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DiGeorge Syndrome

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  • DiGeorge syndrome

    DiGeorge syndrome is a genetic disorder that's usually noticeable at birth. Children with the condition can have heart defects, learning difficulties, a cleft palate and potentially many other problems. In almost all cases, these symptoms and features result from a missing piece of chromosome – a genetic fault, or mutation, called 22q11 deletion.
  • DiGeorge syndrome

    The features of this syndrome vary widely, even among members of the same family, and affect many parts of the body. Characteristic signs and symptoms may include birth defects such as congenital heart disease, defects in the palate, most commonly related to neuromuscular problems with closure (velopharyngeal insufficiency), learning disabilities, mild differences in facial features, and recurrent infections. Infections are common in children due to problems with the immune system's T-cell-mediated response that in some patients is due to an absent or hypoplastic thymus.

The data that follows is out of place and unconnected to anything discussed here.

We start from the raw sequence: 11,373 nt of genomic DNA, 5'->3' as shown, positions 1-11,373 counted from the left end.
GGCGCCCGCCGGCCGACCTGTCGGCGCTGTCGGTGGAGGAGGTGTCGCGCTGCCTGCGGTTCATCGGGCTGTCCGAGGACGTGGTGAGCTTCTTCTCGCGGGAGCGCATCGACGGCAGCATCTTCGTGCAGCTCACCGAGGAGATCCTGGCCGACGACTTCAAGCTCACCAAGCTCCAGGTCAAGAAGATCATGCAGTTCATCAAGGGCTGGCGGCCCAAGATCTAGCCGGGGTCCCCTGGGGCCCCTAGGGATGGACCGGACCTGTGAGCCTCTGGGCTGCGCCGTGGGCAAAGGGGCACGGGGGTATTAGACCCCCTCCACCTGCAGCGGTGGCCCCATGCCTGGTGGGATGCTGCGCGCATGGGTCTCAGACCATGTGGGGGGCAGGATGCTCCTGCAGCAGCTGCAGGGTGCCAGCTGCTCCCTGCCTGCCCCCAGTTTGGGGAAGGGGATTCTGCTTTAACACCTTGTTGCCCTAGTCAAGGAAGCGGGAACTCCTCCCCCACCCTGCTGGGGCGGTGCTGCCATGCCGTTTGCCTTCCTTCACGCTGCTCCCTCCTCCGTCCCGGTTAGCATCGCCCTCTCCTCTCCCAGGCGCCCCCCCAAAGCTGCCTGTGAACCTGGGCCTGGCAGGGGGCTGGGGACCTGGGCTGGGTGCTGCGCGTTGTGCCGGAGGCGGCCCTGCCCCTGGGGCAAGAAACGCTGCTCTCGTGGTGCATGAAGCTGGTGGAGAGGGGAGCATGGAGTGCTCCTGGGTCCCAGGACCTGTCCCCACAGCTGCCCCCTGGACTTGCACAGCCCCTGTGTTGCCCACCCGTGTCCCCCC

• DiGeorge syndrome

    No cure is known for 22q11.2 deletion syndrome. Certain individual features are treatable using standard treatments. The key is to identify each of the associated features and manage each using the best available treatments. For example, in children, it is important that the immune problems are identified early, as special precautions are required regarding blood transfusion and immunization with live vaccines. Thymus transplantation can be used to address absence of the thymus in the rare, so-called "complete" DiGeorge syndrome. Bacterial infections are treated with antibiotics. Cardiac surgery is often required for congenital heart abnormalities. Hypoparathyroidism causing hypocalcaemia often requires lifelong vitamin D and calcium supplements.

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